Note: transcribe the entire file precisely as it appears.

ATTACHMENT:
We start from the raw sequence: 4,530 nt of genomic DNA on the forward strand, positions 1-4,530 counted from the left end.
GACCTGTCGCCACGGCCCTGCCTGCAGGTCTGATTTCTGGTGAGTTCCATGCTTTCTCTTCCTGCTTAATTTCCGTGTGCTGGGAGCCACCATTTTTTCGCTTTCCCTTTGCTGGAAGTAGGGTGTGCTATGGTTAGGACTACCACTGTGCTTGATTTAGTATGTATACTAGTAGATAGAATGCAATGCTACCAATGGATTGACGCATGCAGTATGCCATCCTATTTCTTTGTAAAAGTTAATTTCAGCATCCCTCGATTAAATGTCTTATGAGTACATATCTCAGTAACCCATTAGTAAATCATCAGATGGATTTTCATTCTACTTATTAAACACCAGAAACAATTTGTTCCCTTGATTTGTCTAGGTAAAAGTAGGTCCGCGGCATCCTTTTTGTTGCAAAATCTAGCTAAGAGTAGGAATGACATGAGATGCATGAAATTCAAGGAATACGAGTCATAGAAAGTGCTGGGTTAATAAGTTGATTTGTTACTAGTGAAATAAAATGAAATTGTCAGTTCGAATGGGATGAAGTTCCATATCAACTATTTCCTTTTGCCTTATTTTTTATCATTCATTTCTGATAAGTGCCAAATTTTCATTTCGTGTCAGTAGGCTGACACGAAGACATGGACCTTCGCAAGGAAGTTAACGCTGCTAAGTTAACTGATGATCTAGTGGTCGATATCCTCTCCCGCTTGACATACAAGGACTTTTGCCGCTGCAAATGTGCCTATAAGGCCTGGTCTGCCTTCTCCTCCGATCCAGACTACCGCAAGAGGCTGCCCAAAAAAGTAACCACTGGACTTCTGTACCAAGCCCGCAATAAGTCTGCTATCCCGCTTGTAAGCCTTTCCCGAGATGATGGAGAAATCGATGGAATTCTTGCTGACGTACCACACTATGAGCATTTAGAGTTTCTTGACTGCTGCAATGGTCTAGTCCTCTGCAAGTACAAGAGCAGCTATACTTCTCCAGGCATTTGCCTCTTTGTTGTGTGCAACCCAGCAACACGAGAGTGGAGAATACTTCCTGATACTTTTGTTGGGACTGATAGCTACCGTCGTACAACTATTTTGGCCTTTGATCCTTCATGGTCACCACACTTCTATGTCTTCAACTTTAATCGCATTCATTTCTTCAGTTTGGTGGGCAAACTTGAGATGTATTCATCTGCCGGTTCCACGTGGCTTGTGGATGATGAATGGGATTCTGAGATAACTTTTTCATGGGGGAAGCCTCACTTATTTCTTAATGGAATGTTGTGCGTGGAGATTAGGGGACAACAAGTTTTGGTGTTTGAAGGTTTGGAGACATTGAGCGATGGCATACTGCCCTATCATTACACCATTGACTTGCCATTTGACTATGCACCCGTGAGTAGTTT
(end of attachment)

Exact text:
We start from the raw sequence: 4,530 nt of genomic DNA on the forward strand, positions 1-4,530 counted from the left end.
GACCTGTCGCCACGGCCCTGCCTGCAGGTCTGATTTCTGGTGAGTTCCATGCTTTCTCTTCCTGCTTAATTTCCGTGTGCTGGGAGCCACCATTTTTTCGCTTTCCCTTTGCTGGAAGTAGGGTGTGCTATGGTTAGGACTACCACTGTGCTTGATTTAGTATGTATACTAGTAGATAGAATGCAATGCTACCAATGGATTGACGCATGCAGTATGCCATCCTATTTCTTTGTAAAAGTTAATTTCAGCATCCCTCGATTAAATGTCTTATGAGTACATATCTCAGTAACCCATTAGTAAATCATCAGATGGATTTTCATTCTACTTATTAAACACCAGAAACAATTTGTTCCCTTGATTTGTCTAGGTAAAAGTAGGTCCGCGGCATCCTTTTTGTTGCAAAATCTAGCTAAGAGTAGGAATGACATGAGATGCATGAAATTCAAGGAATACGAGTCATAGAAAGTGCTGGGTTAATAAGTTGATTTGTTACTAGTGAAATAAAATGAAATTGTCAGTTCGAATGGGATGAAGTTCCATATCAACTATTTCCTTTTGCCTTATTTTTTATCATTCATTTCTGATAAGTGCCAAATTTTCATTTCGTGTCAGTAGGCTGACACGAAGACATGGACCTTCGCAAGGAAGTTAACGCTGCTAAGTTAACTGATGATCTAGTGGTCGATATCCTCTCCCGCTTGACATACAAGGACTTTTGCCGCTGCAAATGTGCCTATAAGGCCTGGTCTGCCTTCTCCTCCGATCCAGACTACCGCAAGAGGCTGCCCAAAAAAGTAACCACTGGACTTCTGTACCAAGCCCGCAATAAGTCTGCTATCCCGCTTGTAAGCCTTTCCCGAGATGATGGAGAAATCGATGGAATTCTTGCTGACGTACCACACTATGAGCATTTAGAGTTTCTTGACTGCTGCAATGGTCTAGTCCTCTGCAAGTACAAGAGCAGCTATACTTCTCCAGGCATTTGCCTCTTTGTTGTGTGCAACCCAGCAACACGAGAGTGGAGAATACTTCCTGATACTTTTGTTGGGACTGATAGCTACCGTCGTACAACTATTTTGGCCTTTGATCCTTCATGGTCACCACACTTCTATGTCTTCAACTTTAATCGCATTCATTTCTTCAGTTTGGTGGGCAAACTTGAGATGTATTCATCTGCCGGTTCCACGTGGCTTGTGGATGATGAATGGGATTCTGAGATAACTTTTTCATGGGGGAAGCCTCACTTATTTCTTAATGGAATGTTGTGCGTGGAGATTAGGGGACAACAAGTTTTGGTGTTTGAAGGTTTGGAGACATTGAGCGATGGCATACTGCCCTATCATTACACCATTGACTTGCCATTTGACTATGCACCCGTGAGTAGTTT